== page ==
Our Favorite Thai Food in Bangkok

The best thing about traveling is getting to try new foods in exotic locales, and Bangkok is no exception. While the city simply teems with restaurants offering delicious dishes and amping up the flavors of Thailand, it can be helpful to know what to look for when you go. We’re going to talk about our favorite dishes that we look for when we go to Bangkok, and we hope that in the meantime, you’ll come and enjoy the flavors of Thailand at Siam Queen Thai Bistro in San Diego.

Gaeng daeng (red curry)

Gaeng daeng has a striking presentation, though its spice level is actually quite mild (you can request fresh chili be added if you want to up the spice level). It’s an aromatic red curry with meat, red curry paste, and smooth coconut milk, as well as kaffir lime leaves on top. If you’re a vegetarian or vegan, you can request that the chef replace the meat with tofu. This delicious fragrant curry smells amazing and its taste is quite delectable.

Pad thai (Thai-style fried rice noodles)

While you can easily get pad Thai at many Thai restaurants in America, the fresh dish in Thailand is a whole new flavor experience. Handfuls of small, thin or wide noodles are stir-fried in a searing hot wok with crunchy bean sprouts, onion, and egg. The dish is also frequently flavored with dried shrimp, fish sauce, garlic or shallots, red chili, and palm sugar. It’s a dish that usually contains seafood, but some places serve it with chicken, beef, or pork. The stir-fried noodle concoction is plated along with fresh lime wedges, crushed roasted peanuts, fresh bean sprouts, and fresh herbs, especially Thai basil.

Tom yum goong (spicy shrimp soup)

The bold flavors and various textures in this soup deliver a delicious hit of spicy shrimp and delightful vegetable tastes. You’ll enjoy fragrant lemongrass, chili, kaffir lime leaves, galangal, fish sauce, and lime juice, together with succulent river shrimp and delicate straw mushrooms. This spicy/sour soup pairs beautifully with white rice. It is filling, refreshing, and spicy all at once!

Artboard 6.jpg
Artboard 7.jpg
Artboard 8.jpg
Artboard 1.jpg

Som tum (spicy green papaya salad)

Going for a taste of Northern Thailand, we now turn to Som tum, which comes from the north-eastern state of Isaan. A mortar and pestle are employed to grind together garlic, chilies, green beans, cherry tomatoes, and shredded raw papaya. This releases a sweet-sour-spicy flavor that is very distinctive. Some variations by region include peanuts, dry shrimp, or salted crab into the mix. This dish is often quite polarizing, as some people can’t get enough of it, while others are overwhelmed by the spices.

Khao pad (Thai style fried rice)

Often a lunch staple for Thai residents, khao pad is a delicious dish of rice, egg, and onion stir-fried and sometimes incorporating other flavors, such as fresh or preserved vegetables, chicken, beef, pork, or shrimp. Khao pad is sometimes served with tomato, cucumber slices, and fresh lime wedges on the side.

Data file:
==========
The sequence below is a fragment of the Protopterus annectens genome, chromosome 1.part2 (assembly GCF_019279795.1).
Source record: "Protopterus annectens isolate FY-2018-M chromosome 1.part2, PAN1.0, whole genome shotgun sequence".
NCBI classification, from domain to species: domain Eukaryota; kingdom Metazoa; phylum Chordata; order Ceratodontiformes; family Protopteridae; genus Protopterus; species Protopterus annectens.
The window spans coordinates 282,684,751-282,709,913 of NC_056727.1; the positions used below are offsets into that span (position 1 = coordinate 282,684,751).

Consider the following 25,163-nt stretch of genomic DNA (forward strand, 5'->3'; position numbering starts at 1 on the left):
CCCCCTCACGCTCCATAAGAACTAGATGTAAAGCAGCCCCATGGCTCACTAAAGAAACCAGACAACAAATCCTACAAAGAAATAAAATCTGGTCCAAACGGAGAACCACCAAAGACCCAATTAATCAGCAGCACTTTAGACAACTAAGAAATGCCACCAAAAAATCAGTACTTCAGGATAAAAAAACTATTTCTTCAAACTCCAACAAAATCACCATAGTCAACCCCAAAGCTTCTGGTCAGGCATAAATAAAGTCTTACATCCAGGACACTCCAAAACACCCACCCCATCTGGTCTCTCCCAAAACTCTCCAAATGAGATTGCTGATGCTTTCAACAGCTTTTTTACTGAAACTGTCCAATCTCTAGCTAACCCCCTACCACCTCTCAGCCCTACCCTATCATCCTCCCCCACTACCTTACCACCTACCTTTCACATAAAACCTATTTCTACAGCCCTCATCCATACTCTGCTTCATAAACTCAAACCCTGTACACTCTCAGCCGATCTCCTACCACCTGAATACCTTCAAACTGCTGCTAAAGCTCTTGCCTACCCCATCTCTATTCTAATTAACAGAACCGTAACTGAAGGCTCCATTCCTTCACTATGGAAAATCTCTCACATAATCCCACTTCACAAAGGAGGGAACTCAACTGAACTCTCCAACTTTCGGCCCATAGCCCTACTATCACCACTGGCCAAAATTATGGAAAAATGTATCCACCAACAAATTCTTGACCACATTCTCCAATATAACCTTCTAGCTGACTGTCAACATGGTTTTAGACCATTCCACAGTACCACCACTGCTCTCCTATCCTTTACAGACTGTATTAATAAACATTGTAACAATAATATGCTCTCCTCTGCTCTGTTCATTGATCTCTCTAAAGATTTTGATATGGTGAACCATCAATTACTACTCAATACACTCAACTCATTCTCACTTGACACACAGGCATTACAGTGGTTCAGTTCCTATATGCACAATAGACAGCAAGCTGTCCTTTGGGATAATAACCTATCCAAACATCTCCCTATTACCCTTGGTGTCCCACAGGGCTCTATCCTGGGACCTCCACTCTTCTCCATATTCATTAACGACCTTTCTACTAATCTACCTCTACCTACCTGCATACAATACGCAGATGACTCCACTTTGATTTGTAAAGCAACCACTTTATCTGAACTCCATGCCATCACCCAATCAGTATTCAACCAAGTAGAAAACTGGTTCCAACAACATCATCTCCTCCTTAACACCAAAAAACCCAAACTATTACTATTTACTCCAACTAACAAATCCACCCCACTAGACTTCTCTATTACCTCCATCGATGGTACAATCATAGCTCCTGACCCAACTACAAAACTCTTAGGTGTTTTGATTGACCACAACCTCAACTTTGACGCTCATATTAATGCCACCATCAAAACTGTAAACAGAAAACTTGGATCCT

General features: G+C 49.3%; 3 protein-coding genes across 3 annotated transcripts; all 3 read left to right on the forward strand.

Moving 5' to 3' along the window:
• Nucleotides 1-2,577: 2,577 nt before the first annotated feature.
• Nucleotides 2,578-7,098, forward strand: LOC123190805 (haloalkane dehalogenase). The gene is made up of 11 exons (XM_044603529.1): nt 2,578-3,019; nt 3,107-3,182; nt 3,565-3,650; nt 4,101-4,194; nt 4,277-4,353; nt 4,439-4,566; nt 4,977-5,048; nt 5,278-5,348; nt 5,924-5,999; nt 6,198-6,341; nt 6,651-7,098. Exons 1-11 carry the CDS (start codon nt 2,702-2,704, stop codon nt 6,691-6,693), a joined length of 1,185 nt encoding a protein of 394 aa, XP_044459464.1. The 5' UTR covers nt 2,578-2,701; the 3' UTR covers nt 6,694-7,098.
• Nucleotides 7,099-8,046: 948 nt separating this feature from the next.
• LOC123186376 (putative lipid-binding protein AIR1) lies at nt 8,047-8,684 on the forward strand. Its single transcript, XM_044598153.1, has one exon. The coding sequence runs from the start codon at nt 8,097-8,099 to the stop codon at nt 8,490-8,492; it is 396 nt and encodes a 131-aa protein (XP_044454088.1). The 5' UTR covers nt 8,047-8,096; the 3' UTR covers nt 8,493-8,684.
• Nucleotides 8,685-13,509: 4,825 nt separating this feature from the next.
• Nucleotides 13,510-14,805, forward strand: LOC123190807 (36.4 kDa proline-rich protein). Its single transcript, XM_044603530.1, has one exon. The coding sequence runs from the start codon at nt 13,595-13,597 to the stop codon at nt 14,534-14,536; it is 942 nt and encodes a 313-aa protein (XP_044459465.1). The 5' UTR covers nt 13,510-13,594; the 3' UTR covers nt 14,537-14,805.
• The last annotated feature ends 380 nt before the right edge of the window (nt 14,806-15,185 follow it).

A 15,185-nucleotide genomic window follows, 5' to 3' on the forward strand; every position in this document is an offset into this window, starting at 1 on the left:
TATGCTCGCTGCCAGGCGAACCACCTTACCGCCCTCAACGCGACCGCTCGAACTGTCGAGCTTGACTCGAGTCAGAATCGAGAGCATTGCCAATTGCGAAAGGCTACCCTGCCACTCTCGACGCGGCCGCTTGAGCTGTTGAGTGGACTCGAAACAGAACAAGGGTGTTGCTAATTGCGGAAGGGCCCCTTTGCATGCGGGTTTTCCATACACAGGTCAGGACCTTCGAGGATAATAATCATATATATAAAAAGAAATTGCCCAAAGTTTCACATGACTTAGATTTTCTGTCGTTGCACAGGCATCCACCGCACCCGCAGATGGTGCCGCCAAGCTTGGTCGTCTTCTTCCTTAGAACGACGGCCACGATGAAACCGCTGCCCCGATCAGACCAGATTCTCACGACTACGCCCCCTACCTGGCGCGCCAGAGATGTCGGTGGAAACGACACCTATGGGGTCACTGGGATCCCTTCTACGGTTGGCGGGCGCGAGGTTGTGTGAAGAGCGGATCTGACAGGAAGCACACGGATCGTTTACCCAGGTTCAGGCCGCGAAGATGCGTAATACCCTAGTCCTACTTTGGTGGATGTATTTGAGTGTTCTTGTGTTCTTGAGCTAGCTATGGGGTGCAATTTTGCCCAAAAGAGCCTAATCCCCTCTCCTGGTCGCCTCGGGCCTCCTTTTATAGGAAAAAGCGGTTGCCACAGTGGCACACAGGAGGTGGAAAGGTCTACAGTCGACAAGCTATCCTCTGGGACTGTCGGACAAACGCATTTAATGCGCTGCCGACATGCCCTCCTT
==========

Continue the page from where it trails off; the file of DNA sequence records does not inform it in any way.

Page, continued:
Tom kha hai (chicken in coconut soup)

This is a slightly milder twist on tom yung, infusing fiery chilis, crushed shallots, stalks of lemongrass, tender strips of chicken, and thinly sliced young galangal. The coconut milk helps to offset the spiciness, and it is topped with fresh limes leaves. As is often the case with Thai-style soups, pairing it with steamed white rice is recommended.

Kai pad med ma muang (stir-fried chicken with cashew nuts)

This barely-spicy dish is great for kids or people who really can’t handle spicy foods. It’s essentially, simply, stir-fried chicken with cashew nuts. It also contains soy sauce, honey, onions, chilis, and pepper, as well as a variety of vegetables (usually bell peppers or carrots). While there is dried chili mixed in with the chicken and cashew nuts, it’s hardly spicy at all. An excellent choice especially for those who can’t handle spice.

Artboard 5.jpg
Artboard 4.jpg
Artboard 2.jpg
Artboard 3.jpg

Yum nua (spicy beef salad)

Yum nua is a delicious Thai salad topped with strips of tender, juicy beef. There is a zesty dressing employed that contains lime juice, sesame oil, soy sauce, ginger, garlic, fish sauce, and palm sugar. You may choose to enjoy yum nua on its own, but having it with a side of rice helps to cut down the bold, sour-sweet flavor.

Gaeng keow wan kai (green chicken curry)

This dish gets its unique coloring from green chilis. The ingredients used in this dish are similar to many Thai curries: coconut milk, bamboo shoots, lemongrass, cherry-sized eggplants, galangal, coriander, and sweet basil. The flavor of this curry, however, is richer and sweeter than the classic tom yum, and it goes well with flatbread or steamed white rice.

Pad krapow moo (stir-fried basil and pork)

This delicious, one-plate dish can be enjoyed for lunch or dinner. Minced pork, holy basil leaves, large fresh chili, green beans, soy sauce, and sugar are stir-fried together in a work and accompanied by a pile of steamed rice with an egg on top on your plate. It’s spicy and absolutely delicious, and it perks up the senses considerably!

Now that you know our favorite dishes that we look for in Bangkok, what are yours? We would love to hear from you and get to know what your favorite Thai flavors are. It might even give us the opportunity to expand our menu! For a taste of authentic Thai food right here in San Diego, come to Siam Queen Thai Bistro today!

CTA 2.jpg